INKPOT#89 CLASSICAL MUSIC REVIEWS: J.S.BACH Gamba Sonatas. Riddle Preludes. Baroque Perpetua. Wispelwey/Egarr/Yeadon (Channel)
CHANNEL CLASSICS CCS 14198
by Adrian Tan
Wispelwey’s latest foray into the music of Johann Sebastian Bach is unusual in more than one way. For one, it is a disc of his own transcriptions of the viola da gamba sonatas for violoncello piccolo and continuo. Each sonata is preceded by a G major or G minor prelude from sources as diverse as the Cello Suites and the Well-Tempered Klavier; and followed by a slow movement (Siciliano, Largo and Andante) from the Harpsichord Concertos in E and F minor, and the Italian Concerto respectively.
For one whose scholarly knowledge of and intimate relationship with the music of Bach, this grand design is not without meaning surely. And this but one of the riddles Wispelwey and his team have generously scattered throughout the disc. What a refreshing change it is when an artist builds an album around a musical idea! In immaculate design, grand polyphony, the subdued but never absent sense of fun and the marvel of harmony – this is a tribute to Bach’s genius.
I had my reservations on hearing the famous G major prelude from Book 1 of The Well-Tempered Klavier played on the piccolo cello but it was a performance that grew on me with repeated hearing. Wispelwey infuses this humble piece of music with such intensity and passion, the unless modulations have never sounded more natural and gripping. This prelude works almost as a deep breath before the Sonata in G. As with every prelude included, it represents a moment of contemplation and preparation before making way into the sonatas proper. And every postlude represented by the slow movements are like moments of indulgence and rest in Bach’s lush textures, the musicians still recovering from the adrenaline rush from what had gone on before. The most interesting of the three postludes is the Andante from the Italian Concerto which has Richard Egarr performing on harpsichord and organ simultaneously. The resulting sonority is so beautiful, Wispelwey’s soaring phrases endlessly unfolding.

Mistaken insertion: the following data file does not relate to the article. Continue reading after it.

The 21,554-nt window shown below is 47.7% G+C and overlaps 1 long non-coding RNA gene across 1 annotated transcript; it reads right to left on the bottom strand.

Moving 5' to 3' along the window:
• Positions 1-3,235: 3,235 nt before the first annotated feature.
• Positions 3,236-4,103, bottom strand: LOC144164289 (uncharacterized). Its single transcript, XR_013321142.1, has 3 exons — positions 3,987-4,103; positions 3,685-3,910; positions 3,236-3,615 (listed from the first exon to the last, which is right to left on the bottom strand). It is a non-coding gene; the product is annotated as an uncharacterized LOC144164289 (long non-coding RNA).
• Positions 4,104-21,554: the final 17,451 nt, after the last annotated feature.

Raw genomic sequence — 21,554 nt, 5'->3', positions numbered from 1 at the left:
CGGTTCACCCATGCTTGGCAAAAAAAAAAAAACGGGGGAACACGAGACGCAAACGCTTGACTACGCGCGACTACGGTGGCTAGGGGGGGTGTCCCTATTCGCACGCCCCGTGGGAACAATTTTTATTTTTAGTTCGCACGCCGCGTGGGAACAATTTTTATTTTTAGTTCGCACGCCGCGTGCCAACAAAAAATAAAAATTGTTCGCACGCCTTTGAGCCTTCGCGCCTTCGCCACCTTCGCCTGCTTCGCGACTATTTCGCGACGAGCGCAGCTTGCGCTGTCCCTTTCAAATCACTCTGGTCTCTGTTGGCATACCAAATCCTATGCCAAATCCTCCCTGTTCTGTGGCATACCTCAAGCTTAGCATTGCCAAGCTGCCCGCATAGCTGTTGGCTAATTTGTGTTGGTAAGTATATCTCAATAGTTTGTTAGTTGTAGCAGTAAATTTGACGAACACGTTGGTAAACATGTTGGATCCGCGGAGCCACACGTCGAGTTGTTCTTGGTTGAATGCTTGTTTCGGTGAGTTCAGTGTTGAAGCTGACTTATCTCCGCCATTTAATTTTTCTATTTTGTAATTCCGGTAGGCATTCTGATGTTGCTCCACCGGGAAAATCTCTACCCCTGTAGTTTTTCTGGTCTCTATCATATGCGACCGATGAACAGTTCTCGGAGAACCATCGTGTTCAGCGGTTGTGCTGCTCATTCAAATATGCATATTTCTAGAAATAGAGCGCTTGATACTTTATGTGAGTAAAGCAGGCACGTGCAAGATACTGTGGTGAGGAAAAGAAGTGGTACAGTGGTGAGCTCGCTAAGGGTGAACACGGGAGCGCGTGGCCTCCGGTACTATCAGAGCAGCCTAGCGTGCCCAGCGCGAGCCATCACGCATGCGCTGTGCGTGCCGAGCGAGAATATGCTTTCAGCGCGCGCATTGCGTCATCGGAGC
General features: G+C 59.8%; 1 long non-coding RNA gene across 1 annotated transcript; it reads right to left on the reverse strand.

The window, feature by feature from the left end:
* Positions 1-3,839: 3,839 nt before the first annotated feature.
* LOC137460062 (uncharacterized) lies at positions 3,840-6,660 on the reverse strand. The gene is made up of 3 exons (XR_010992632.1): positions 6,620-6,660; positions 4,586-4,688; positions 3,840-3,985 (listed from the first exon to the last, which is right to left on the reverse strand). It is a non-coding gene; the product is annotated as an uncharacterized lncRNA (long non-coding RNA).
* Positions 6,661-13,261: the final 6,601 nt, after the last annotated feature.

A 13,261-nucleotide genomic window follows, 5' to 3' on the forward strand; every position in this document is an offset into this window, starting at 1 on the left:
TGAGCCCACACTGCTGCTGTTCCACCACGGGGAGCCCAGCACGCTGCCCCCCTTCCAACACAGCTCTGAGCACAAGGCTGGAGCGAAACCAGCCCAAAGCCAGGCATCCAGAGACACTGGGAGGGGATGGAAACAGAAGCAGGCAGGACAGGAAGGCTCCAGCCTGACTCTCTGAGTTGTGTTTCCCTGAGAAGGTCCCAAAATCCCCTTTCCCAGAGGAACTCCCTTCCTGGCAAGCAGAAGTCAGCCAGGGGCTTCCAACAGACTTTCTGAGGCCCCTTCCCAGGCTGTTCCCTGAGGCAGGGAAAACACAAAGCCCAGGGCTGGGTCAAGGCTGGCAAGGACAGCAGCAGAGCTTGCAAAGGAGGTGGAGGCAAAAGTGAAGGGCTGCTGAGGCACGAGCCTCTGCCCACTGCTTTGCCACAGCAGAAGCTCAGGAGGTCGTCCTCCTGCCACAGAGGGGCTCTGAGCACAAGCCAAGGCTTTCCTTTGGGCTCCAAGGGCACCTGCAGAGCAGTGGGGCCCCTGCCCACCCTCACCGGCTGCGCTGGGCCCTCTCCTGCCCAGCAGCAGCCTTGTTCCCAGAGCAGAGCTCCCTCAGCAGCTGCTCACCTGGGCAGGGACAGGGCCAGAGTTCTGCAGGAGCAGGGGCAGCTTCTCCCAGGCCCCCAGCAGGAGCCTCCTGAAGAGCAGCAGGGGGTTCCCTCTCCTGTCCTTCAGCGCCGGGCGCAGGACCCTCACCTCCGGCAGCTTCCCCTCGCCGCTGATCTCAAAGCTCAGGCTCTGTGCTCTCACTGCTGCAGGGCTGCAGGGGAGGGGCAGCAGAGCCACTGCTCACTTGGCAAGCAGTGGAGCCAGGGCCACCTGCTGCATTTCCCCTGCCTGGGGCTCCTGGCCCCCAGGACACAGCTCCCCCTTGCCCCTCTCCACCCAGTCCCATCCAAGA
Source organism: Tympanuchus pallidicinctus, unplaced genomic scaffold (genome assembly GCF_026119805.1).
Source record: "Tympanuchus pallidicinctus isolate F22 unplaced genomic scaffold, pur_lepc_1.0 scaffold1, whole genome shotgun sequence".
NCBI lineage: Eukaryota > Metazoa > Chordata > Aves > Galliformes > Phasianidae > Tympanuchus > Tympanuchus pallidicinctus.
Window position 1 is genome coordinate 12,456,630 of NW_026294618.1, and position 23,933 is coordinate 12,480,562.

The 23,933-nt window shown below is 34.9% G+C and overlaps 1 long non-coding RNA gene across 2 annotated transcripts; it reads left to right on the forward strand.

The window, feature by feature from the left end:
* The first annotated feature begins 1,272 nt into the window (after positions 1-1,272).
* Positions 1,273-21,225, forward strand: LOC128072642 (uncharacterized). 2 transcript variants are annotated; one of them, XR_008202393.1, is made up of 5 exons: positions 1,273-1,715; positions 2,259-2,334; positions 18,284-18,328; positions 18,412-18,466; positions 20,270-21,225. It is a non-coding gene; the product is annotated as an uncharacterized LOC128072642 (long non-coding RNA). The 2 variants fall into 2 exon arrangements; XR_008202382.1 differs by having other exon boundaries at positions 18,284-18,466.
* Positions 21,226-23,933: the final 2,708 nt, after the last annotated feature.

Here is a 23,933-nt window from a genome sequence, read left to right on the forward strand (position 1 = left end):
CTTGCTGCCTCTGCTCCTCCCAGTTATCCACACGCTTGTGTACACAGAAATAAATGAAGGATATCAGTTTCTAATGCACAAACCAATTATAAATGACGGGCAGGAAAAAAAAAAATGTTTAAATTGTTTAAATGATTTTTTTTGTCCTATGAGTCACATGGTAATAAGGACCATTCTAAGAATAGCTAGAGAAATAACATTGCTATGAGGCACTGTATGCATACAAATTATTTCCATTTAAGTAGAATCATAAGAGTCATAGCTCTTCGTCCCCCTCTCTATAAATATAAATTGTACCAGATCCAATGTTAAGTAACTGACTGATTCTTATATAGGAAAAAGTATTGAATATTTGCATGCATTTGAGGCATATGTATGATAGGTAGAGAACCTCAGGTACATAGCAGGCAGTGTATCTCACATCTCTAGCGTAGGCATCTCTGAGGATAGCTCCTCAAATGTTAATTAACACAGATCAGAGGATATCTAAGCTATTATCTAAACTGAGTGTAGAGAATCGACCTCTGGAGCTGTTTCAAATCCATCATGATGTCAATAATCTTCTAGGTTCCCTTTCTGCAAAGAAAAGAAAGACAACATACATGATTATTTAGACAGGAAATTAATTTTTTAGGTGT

The three gamba sonatas that are the centrepieces of this disc are performed exquisitely. Wispelwey’s impeccable technique is undubitable, and his transcriptions make these sonatas sound like they were written for the cello. Contrasted with the recordings of the sonatas I have heard played by the gamba, these renditions have the advantage of the cello’s natural expressiveness. This is almost over-whelming if not for Wispelwey’s acute sense of style. A second cello is employed in the first and third sonatas (ably performed by Daniel Yeadon) contributing to the sonority and also adding a third voice into the dialogue between soloist and accompanist. The transcription/arrangement is made not just so that another instrument might play the music, but one made with intelligence and an understanding of the music at hand. This is one of the reasons why this disc is a must-have.
Another point of interest is that Richard Egarr performs on three different instruments for the three different sonatas. It’s hard for this reviewer to imagine the reason for this except that the unique sound of each accompanying instrument accentuates the different quality of each work. I think the tootling organ works very well for the light-hearted mood of the First Sonata, while the dry and (when exployed by Bach) reverent tones of the harpsichord add to the gravity of the Third. Instruments aside, the accolades should go to Egarr whose musicianship as an accompanist matches every bit Wispelwey’s as a soloist. When you listen to the duets (or trios), every nuance is articulated and the sense of joy in the ensemble is never lacking.
Like a Stokowskian transcription, these pieces might sound vulgar to the ears of a scholar. But like the so many great performances of Bach, it is when the musician captures the essence of the music apart from historical conventions that we realise the greatness of every Bach piece, epic or miniature. This is what Wispelwey and company have done for these gamba sonatas.
Any performance so lovingly prepared and so committed deserves to be most heartily recommended. For those familiar with Wispelwey, you know you need not hesitate. With the large outpouring of Bach recordings this anniversary year, we will all be spoiled for choice (and budget) – but this one is a true gem.
In Singapore, Channel discs can be purchased (or ordered) from Borders (Wheelock Place) and HMV (The Heeren).
Adrian Tan hates deadlines.
631: 11.1.2000 Adrian Tan
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